The Supreme Court of the United States declined to consider AHA’s lawsuit asking the court to reverse federal appeals court decisions that threaten continued access to care for hospital outpatients in need by making significant Medicare cuts to payments for health exams at off-site clinics.
AHA in May filed suit challenging the Department of Health and Human Services’ payment reductions in the 2019 outpatient payment rule for certain hospital outpatient off-campus provider-based departments. A lower court twice found that HHS exceeded its statutory authority when it reduced these payments. But, in July, a three-judge appeals panel reversed this decision.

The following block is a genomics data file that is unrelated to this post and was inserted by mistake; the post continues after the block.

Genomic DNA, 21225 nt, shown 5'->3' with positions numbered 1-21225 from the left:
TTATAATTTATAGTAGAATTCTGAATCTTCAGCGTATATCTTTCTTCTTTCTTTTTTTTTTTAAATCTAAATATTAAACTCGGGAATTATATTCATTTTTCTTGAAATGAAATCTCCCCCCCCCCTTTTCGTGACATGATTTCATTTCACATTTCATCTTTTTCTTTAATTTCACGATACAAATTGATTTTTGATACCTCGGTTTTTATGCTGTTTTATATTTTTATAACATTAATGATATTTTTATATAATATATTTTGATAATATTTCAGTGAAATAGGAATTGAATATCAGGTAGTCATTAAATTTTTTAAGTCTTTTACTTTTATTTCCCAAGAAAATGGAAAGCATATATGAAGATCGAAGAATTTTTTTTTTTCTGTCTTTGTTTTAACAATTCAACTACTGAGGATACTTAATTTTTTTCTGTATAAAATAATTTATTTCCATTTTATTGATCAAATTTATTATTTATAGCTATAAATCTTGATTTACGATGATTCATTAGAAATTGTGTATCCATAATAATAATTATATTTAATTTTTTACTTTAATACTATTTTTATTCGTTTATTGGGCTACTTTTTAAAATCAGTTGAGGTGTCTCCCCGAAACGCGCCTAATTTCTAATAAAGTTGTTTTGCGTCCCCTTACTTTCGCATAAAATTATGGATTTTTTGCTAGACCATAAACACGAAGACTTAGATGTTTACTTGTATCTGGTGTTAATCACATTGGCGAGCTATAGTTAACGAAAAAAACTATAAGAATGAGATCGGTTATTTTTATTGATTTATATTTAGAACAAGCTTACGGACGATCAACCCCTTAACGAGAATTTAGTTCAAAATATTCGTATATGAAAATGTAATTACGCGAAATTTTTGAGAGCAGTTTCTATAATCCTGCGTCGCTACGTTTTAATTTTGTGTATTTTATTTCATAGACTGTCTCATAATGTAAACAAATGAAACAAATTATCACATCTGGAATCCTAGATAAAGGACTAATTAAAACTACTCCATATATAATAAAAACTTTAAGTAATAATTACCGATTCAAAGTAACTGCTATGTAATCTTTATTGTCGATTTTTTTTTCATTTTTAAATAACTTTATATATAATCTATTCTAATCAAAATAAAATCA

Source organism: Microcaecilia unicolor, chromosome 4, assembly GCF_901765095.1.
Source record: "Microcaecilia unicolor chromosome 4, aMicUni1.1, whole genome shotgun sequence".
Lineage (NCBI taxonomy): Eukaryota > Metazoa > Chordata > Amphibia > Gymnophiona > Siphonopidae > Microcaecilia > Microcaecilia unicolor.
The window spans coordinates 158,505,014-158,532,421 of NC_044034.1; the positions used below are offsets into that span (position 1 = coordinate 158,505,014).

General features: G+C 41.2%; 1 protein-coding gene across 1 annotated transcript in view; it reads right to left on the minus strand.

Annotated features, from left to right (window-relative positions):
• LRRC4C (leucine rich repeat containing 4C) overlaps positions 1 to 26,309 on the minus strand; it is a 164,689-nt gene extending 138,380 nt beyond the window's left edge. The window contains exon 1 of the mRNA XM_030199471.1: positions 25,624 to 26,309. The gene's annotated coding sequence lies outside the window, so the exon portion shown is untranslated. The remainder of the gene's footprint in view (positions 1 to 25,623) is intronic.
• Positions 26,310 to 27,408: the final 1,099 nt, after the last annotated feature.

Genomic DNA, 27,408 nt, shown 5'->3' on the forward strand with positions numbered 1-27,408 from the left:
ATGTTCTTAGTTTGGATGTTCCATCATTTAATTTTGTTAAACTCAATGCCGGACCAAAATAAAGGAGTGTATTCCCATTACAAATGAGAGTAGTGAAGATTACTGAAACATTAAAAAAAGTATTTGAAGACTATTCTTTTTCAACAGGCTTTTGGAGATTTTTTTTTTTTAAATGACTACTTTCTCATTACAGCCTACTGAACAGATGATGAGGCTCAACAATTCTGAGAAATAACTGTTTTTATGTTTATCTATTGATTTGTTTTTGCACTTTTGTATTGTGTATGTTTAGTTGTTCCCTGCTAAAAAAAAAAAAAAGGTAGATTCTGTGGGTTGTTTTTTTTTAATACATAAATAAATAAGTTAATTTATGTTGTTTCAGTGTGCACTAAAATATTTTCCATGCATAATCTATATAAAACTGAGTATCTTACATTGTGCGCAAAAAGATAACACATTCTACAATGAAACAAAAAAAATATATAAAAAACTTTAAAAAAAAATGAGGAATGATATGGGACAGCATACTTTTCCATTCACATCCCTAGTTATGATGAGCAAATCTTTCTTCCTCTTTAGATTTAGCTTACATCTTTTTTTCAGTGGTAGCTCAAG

In a statement, Melinda Hatton, AHA’s general counsel, said, “We are disappointed that the U.S. Supreme Court has declined to hear the compelling arguments in our case on payment cuts for hospital outpatient visits. These cuts to hospital outpatient departments directly undercut the clear intent of Congress to protect them because of the many real and crucial differences between them and other sites of care. Hospital outpatient departments are held to higher regulatory standards and are often the only point of access for patients with the most severe chronic conditions, all of whom receive treatment regardless of ability to pay. While we are disappointed, we will continue to fight to ensure the ability of all hospitals and health systems to continue to provide the essential services and programs their patients and communities need to realize their highest potential for health.”